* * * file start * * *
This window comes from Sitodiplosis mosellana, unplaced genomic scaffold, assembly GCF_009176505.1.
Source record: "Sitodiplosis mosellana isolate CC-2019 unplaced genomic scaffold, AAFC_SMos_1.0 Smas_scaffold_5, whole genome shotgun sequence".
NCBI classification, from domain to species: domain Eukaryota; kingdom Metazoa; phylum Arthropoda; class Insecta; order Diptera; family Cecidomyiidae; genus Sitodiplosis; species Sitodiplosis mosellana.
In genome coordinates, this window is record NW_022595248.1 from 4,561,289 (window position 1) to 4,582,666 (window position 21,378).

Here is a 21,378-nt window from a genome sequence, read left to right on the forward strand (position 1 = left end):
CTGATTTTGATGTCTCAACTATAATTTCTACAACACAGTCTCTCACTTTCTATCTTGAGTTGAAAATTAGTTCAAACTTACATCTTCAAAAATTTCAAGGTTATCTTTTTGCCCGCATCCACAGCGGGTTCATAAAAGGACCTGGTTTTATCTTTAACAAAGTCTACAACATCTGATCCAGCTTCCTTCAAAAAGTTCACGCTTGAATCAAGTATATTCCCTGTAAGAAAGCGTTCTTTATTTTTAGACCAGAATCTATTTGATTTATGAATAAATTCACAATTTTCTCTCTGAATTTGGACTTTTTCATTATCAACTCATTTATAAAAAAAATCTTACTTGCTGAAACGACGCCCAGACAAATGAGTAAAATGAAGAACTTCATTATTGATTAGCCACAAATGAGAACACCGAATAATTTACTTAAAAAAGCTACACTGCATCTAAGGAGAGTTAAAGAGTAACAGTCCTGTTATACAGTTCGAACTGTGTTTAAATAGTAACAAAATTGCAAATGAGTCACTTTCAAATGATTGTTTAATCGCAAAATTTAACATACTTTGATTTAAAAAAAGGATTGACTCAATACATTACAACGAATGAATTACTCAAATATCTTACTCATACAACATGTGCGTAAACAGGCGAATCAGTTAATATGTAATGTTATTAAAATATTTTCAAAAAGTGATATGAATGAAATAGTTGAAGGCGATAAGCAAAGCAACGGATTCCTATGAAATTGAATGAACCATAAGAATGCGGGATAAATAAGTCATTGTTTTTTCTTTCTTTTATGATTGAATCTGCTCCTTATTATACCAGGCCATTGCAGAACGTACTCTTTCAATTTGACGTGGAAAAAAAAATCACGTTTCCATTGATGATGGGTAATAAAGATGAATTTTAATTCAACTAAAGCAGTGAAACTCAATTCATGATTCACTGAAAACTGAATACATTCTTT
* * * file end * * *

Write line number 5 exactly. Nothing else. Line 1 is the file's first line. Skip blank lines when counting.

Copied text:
Here is a 21,378-nt window from a genome sequence, read left to right on the forward strand (position 1 = left end):